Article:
After John Tavares signed as a Toronto Maple Leaf last summer, the hopes of the fans were buoyant. Certainly, this was to be the season the team would contend for the Stanley Cup after so many seasons of frustration. With the exception of the drama of William Nylander’s extended holdout, everything looked so promising. This team would rock!
That hasn’t happened. After a strong start, the Maple Leafs are on a losing skid no one saw coming. In fact, with last night’s 4-2 loss against the suddenly-surprising 22-22-4 Arizona Coyotes, the Maple Leafs have now lost six of their last seven games at Scotiabank Arena. After Christmas break, the team simply hasn’t come back from vacation.
Every once in awhile, the team rises up to beat a strong opponent such as the 4-2 win over the Tampa Bay Lightning in Florida on Jan. 17. But, after being teased to believe things surely are now on the right track, the team tanked 3-1 the next night to a weaker Florida Panthers team. Then, they lose the next game at home. It’s been that kind of season.
Reasons for the Ups-And-Downs
There are at least two reasons for this up-and-down, back-and-forth season.
Reason #1: The Defense Needs Fixed
Perhaps the one positive thing about the loss to the Coyotes was that Jake Gardiner wasn’t on the ice. Not that the fans needed him as a target: they were equal-opportunity booers.
Gardiner is injured and has been suffering back spasms. But Gardiner aside, the Maple Leaf defense hasn’t been good enough this season. Morgan Rielly can’t carry the entire back end alone. Travis Dermott jumped into the top-two and scored against the Coyotes, but he’s young and still makes glaring errors.
We’ve talked about Gardiner before. If he could be used in a clearly offensive role, that would be better for the team, but the defense hasn’t been good enough to allow that to happen. He’s been used almost entirely at five-on-five, which is a role that doesn’t allow him sustained success. Ron Hainsey is doing better than people expected, but he’s not a long-term answer. The pieces just don’t seem to be there.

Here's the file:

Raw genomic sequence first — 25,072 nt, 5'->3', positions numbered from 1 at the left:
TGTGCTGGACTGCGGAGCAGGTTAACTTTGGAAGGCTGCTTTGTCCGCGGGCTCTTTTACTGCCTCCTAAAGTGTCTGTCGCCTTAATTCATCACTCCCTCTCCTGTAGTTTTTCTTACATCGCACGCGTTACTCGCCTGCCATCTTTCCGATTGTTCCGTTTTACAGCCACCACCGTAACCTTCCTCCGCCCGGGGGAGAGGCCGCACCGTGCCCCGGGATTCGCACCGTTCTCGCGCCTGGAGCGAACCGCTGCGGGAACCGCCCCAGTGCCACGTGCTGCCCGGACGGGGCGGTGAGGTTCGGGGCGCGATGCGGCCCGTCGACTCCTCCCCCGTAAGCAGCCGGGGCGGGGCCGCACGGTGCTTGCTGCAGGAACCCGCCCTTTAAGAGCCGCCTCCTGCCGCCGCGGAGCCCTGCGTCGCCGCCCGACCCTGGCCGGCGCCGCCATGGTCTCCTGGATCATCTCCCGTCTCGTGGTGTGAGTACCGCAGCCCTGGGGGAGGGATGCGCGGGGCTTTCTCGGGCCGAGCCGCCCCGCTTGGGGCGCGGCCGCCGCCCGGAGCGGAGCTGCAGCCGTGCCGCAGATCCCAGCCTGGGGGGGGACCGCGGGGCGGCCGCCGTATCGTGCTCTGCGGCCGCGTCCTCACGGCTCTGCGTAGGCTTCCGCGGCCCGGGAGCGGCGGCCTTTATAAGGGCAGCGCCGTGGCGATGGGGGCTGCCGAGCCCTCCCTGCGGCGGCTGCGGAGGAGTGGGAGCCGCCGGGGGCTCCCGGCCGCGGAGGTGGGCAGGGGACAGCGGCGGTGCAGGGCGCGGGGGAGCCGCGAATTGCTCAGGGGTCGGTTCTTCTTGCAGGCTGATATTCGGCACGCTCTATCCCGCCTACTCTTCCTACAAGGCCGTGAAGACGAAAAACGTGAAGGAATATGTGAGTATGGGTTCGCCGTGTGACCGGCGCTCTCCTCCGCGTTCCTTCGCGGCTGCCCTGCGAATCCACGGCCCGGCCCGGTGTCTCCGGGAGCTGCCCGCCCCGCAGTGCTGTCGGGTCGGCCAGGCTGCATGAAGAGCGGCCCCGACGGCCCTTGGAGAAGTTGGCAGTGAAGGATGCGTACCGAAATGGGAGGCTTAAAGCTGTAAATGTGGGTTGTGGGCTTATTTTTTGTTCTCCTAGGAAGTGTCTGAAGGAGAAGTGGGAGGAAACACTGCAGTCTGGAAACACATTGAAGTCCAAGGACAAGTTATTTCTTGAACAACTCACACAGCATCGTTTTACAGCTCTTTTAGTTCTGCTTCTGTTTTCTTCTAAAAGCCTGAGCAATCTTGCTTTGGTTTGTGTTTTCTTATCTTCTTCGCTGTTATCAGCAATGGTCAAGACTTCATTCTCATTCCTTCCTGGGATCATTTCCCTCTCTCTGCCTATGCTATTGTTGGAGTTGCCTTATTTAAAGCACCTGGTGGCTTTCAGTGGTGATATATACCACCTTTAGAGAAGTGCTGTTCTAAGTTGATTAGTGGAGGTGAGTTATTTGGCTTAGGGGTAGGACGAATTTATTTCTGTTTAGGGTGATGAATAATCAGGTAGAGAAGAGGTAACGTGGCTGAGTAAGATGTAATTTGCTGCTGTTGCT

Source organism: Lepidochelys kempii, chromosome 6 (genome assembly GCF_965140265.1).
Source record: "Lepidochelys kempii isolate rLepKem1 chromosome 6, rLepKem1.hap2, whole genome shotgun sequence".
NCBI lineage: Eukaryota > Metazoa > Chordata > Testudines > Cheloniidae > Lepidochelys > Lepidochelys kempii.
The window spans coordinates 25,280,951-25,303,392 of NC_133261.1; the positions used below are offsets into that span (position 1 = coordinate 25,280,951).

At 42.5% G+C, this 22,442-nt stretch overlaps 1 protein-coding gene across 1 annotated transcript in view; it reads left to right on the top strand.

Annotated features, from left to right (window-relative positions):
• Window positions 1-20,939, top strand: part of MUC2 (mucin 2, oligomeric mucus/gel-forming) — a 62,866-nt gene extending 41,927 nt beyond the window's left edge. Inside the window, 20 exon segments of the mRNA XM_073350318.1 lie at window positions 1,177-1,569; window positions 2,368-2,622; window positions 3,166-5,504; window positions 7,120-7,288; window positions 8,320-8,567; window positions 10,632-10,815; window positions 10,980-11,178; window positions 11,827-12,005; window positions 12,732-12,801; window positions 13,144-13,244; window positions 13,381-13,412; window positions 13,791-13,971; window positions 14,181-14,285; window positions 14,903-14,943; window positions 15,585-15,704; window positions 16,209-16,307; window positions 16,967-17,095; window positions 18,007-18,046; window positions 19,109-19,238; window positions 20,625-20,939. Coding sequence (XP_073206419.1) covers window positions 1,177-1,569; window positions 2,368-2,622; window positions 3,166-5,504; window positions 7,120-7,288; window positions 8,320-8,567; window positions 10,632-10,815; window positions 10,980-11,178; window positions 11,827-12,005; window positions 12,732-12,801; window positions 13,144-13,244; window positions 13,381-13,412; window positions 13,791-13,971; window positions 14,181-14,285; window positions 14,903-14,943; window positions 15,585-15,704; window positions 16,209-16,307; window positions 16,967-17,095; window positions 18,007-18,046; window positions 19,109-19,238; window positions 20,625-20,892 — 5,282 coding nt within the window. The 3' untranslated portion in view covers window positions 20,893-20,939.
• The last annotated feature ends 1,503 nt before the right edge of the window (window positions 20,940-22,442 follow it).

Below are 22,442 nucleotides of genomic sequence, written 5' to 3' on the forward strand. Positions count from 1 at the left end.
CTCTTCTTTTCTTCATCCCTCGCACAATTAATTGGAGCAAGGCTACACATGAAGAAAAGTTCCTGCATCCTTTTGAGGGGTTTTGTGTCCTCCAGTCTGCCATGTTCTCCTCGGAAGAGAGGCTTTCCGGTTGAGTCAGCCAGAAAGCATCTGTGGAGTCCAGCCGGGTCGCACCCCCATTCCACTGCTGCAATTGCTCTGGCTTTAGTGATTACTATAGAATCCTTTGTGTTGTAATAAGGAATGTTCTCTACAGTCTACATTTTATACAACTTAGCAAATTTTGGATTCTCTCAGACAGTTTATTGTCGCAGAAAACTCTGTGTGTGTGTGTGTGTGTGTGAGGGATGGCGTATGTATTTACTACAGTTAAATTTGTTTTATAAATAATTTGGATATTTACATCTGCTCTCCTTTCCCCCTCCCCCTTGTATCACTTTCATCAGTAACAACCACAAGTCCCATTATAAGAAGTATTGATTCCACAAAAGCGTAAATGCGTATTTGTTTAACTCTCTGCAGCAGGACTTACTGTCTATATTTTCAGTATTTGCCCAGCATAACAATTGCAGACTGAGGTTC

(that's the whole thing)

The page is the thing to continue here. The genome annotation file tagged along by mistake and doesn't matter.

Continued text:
I say “seem” because, surprisingly, when you study the Maple Leafs’ NHL defensive statistics, the team doesn’t rank like a weak defensive unit. Before Sunday’s game, they were tied for fifth-best in goals against with the Winnipeg Jets and Vegas Golden Knights (133 goals against). They were eighth-best in goals against per game, just after the Calgary Flames. However, they were ninth-worst in shots allowed per game (32.4 shots). That said, it is interesting that the team they are tied with is the Lightning – with exactly the same number of shots allowed per game. The Jets are even worse at 32.8 shots allowed per game. And, they’re good teams.
Given these statistics, one could make a case that the defense isn’t as bad as people think. But, fans know better. It’s obvious on the ice. In a recent post, I discussed what defensive help the Maple Leafs might trade for that would help them this season and next. I believe fixing the Maple Leafs’ defense is a long-term issue.
The good news is that help seems to be coming from the Toronto Marlies. These young defensemen look like strong prospects, which is good because home-grown talent usually comes cheaper than acquiring help through trade. Calle Rosen, Andreas Borgman, Timothy Liljegren and Rasmus Sandin all have potential as NHL defensemen. Even if Gardiner moves on, which I believe he will, with Dermott and Reilly, that group could grow into a strong top-six defense. The bad news is that it won’t happen this season.
Reason #2: Scoring Aside, the Team Lacks Something
There is no doubt that the Maple Leafs are blessed with a strong top-six forward unit, plus other young talent. The team can score. They were ranked fifth in goals (166) before Sunday’s game. It’s not as if they are tripping over their skates. It’s more like they are smoothly skating miles but heading nowhere. They shoot lots, but keep missing the net. The team hits more crossbars than it scores goals, which, given the relative size of the net vs. the iron, seems tough to do.